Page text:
The star is so proud of his culture and how it's portrayed on film he turned down the role, and allowed Jamie Foxx to take over as black slave-turned-bounty hunter in Tarantino's bloody movie.

"It was about the creative direction of the story," he explained during a recent The Hollywood Reporter actor's roundtable chat. "To me, it's as perfect a story as you could ever want: a guy that learns how to kill to retrieve his wife that has been taken as a slave. That idea is perfect. And it was just that Quentin and I couldn't see (eye to eye).

"I wanted to make the greatest love story that African-Americans had ever seen."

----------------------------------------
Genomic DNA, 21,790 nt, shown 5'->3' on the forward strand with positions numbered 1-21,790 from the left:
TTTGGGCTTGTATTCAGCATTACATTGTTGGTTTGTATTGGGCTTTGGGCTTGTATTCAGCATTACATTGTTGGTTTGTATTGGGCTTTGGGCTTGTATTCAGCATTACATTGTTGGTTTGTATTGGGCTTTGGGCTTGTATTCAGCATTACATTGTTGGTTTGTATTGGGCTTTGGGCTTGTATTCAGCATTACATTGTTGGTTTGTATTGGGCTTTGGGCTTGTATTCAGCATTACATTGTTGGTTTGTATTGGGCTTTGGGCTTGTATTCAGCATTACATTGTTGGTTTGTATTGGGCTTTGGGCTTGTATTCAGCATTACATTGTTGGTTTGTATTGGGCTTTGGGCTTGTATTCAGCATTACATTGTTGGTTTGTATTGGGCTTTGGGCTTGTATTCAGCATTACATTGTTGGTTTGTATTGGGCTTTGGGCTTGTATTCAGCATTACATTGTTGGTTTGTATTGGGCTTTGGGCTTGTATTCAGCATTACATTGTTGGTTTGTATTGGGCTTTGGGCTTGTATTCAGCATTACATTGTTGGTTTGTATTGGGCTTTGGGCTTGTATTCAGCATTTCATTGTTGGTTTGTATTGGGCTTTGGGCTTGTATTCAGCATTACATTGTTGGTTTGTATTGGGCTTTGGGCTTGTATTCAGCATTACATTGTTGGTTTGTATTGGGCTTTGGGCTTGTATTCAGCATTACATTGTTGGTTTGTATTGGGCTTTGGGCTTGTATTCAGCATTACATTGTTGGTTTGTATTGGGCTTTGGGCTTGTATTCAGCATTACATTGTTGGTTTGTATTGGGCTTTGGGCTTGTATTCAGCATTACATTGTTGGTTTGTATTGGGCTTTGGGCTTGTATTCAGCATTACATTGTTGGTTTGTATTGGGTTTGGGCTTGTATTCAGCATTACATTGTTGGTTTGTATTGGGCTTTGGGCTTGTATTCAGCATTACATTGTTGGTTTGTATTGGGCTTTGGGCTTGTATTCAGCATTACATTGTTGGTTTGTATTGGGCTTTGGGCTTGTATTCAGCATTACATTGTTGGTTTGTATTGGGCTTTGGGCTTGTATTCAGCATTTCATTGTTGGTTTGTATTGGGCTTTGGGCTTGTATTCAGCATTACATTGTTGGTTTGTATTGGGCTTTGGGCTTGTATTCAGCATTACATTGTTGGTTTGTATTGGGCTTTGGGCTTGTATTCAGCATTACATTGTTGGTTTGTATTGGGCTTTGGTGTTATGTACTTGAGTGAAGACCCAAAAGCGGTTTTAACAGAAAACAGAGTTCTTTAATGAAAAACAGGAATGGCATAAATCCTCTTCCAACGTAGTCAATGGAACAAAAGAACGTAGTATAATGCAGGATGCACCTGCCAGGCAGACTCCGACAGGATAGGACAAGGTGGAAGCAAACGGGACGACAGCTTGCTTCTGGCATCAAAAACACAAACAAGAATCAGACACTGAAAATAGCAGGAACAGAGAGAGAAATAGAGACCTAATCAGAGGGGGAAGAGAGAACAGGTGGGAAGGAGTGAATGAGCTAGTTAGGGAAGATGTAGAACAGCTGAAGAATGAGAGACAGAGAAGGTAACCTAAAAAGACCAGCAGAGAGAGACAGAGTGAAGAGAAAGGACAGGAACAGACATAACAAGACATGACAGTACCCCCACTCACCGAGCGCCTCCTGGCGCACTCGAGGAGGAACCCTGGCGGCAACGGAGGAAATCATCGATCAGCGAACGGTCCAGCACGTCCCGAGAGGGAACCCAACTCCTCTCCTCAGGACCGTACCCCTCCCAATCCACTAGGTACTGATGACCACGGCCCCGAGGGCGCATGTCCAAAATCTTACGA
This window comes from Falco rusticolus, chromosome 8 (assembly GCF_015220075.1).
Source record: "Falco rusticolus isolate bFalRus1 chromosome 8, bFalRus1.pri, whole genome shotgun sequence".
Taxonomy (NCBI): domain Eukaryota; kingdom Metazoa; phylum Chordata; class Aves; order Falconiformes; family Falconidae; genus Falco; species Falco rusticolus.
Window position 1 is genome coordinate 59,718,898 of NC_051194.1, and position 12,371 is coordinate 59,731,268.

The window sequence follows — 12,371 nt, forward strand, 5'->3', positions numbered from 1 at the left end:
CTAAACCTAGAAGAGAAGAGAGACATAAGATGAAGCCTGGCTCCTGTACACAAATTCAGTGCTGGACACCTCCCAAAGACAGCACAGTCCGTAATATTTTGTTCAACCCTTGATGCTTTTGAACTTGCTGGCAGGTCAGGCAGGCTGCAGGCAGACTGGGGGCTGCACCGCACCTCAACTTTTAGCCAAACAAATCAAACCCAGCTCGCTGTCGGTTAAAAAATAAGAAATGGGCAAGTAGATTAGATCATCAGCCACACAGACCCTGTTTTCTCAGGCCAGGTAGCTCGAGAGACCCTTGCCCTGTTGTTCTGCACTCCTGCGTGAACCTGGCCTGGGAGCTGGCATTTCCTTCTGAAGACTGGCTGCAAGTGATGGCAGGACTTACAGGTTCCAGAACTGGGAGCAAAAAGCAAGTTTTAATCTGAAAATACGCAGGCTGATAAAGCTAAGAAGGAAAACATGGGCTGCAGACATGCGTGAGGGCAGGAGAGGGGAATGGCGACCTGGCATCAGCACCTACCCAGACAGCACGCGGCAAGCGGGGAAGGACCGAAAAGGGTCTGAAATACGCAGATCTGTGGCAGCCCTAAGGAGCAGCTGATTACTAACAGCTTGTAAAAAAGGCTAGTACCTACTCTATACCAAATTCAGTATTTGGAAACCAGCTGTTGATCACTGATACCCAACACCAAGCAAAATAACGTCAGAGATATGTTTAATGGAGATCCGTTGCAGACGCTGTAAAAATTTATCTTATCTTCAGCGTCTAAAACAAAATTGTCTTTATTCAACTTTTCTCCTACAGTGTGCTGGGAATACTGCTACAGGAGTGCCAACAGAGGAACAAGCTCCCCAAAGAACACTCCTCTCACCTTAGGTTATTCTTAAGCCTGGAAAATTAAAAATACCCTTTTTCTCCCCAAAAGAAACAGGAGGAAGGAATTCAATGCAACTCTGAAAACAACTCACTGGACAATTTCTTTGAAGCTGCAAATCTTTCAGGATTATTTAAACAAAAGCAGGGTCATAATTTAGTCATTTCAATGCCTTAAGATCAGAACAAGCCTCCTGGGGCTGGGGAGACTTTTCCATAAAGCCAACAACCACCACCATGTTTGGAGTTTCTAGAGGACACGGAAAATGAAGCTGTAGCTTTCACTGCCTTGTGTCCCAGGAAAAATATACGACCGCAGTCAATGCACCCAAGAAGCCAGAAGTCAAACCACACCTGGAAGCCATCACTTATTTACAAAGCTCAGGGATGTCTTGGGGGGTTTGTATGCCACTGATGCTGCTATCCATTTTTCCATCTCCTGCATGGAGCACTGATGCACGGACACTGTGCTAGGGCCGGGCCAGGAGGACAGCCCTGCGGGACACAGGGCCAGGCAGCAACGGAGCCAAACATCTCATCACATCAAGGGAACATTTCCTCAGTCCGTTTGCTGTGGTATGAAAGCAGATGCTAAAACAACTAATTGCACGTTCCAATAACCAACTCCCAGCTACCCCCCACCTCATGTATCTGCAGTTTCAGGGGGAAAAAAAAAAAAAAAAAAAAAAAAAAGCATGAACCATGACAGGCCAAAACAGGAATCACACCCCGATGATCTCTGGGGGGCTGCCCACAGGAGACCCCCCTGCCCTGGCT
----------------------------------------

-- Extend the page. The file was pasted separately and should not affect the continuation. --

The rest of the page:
Smith revealed he and Tarantino met and "sat for hours and hours" talking about the two opposing views of the film.

"I wanted to make that movie so badly," he added, "but I felt the only way was, it had to be a love story, not a vengeance story. I don't believe in violence as the reaction to violence. So when I'm looking at that, it's like, 'No, no, no. It has to be for love'."

"Violence begets violence. So I just couldn't connect to violence being the answer. Love had to be the answer."

Will spoke to The Hollywood Reporter alongside Samuel L. Jackson, who joined Jamie Foxx in Django Unchained. The 66 year old has worked with Quentin on a number of occasions and defended the filmmaker's portrayal of black people.

"People say a lot of things about Quentin, that he's racist," he said, "but every character that he's ever written for me has been a very intelligent, very driven person."